Three Decades of Delusion
Our elites learned all the wrong lessons from the end of the Cold War.
America today faces a potentially existential challenge to its national security as two great power adversaries, Russia and China, contest its post-Cold War dominion. The reason? For 30 years it has been led by corporate, media, and policy elites who failed to acknowledge the enduring verities of great power politics. Instead of carefully reassessing our strategy when the Soviet Union imploded, after 1990 our intelligentsia embraced without hesitation the ideological bromides—principally cooked up in our think tanks and universities—about the “end of history,” our “unipolar moment,” and the inevitable triumph of the so-called liberal international order across the globe. Never before has a drive towards empire been based on such a glaring inability to calculate power relationships and to learn from history.
How did we get here? Simply put, our political class failed to appreciate why the United States triumphed over the Soviet Union. We won not because of the power of liberal ideals—though they were important additional enablers of American foreign and security policy against the Soviets—but because in 1947, when the Cold War competition was fully joined, our country possessed a massive industrial base, the global reserve currency, the largest gold reserves, half of global GDP, a navy larger than all the world’s navies combined, an expanding population and rapidly growing middle class, and a monopoly on atomic weapons.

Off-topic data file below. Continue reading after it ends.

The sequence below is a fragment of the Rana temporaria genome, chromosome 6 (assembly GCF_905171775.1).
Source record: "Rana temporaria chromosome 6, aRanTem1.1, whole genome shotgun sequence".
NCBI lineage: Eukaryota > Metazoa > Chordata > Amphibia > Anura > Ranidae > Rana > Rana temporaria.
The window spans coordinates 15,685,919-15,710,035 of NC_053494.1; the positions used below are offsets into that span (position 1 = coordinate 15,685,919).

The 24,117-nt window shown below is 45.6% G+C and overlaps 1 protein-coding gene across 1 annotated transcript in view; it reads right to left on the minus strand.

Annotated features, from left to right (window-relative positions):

True, over the course of the Cold War competition between the United States and the Soviet Union (the latter for a period aligned with communist China), the balance began to shift somewhat. The economies of war-ravaged Europe and Asia recovered, and the relative power position of the United States would never approximate where the country was in 1947. Nonetheless, there was little question that in terms of the power indices of the era, America had an unmatched edge in every aspect of technology, research and development, manufacturing, and overall wealth when compared to its adversary. Few in the captive nations of Eastern Europe doubted that American free-market capitalism, and what the West represented more generally, was superior when it came to both wealth and freedom. What kept them mouthing communist slogans was the reality of being occupied by the Red Army and dragooned into the Warsaw Pact against the very America (and West) they admired. But we won largely because America’s hard power was undergirded by our unmatched industrial base and R&D institutions.